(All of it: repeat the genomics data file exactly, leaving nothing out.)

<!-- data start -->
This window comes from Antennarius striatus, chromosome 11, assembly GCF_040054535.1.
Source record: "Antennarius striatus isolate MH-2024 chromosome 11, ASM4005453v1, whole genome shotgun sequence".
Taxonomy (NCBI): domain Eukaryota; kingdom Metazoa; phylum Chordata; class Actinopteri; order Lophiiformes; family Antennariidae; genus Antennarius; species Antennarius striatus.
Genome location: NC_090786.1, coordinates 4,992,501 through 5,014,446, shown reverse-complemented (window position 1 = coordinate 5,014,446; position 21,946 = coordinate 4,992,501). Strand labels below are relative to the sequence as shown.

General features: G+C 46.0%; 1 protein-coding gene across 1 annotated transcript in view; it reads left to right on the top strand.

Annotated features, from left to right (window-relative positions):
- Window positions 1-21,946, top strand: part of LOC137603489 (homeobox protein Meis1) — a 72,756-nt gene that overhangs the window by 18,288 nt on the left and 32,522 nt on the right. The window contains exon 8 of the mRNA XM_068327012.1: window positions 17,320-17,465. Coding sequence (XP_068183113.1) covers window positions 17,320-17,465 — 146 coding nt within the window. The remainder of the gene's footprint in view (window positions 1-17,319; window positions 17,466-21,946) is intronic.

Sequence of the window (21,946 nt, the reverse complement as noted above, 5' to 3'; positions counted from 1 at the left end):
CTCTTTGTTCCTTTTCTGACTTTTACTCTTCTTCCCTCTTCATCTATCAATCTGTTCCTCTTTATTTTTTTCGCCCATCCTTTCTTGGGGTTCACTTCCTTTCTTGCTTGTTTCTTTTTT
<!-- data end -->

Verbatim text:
This window comes from Antennarius striatus, chromosome 11, assembly GCF_040054535.1.
Source record: "Antennarius striatus isolate MH-2024 chromosome 11, ASM4005453v1, whole genome shotgun sequence".
Taxonomy (NCBI): domain Eukaryota; kingdom Metazoa; phylum Chordata; class Actinopteri; order Lophiiformes; family Antennariidae; genus Antennarius; species Antennarius striatus.
Genome location: NC_090786.1, coordinates 4,992,501 through 5,014,446, shown reverse-complemented (window position 1 = coordinate 5,014,446; position 21,946 = coordinate 4,992,501). Strand labels below are relative to the sequence as shown.

General features: G+C 46.0%; 1 protein-coding gene across 1 annotated transcript in view; it reads left to right on the top strand.

Annotated features, from left to right (window-relative positions):
- Window positions 1-21,946, top strand: part of LOC137603489 (homeobox protein Meis1) — a 72,756-nt gene that overhangs the window by 18,288 nt on the left and 32,522 nt on the right. The window contains exon 8 of the mRNA XM_068327012.1: window positions 17,320-17,465. Coding sequence (XP_068183113.1) covers window positions 17,320-17,465 — 146 coding nt within the window. The remainder of the gene's footprint in view (window positions 1-17,319; window positions 17,466-21,946) is intronic.

Sequence of the window (21,946 nt, the reverse complement as noted above, 5' to 3'; positions counted from 1 at the left end):
CTCTTTGTTCCTTTTCTGACTTTTACTCTTCTTCCCTCTTCATCTATCAATCTGTTCCTCTTTATTTTTTTCGCCCATCCTTTCTTGGGGTTCACTTCCTTTCTTGCTTGTTTCTTTTTT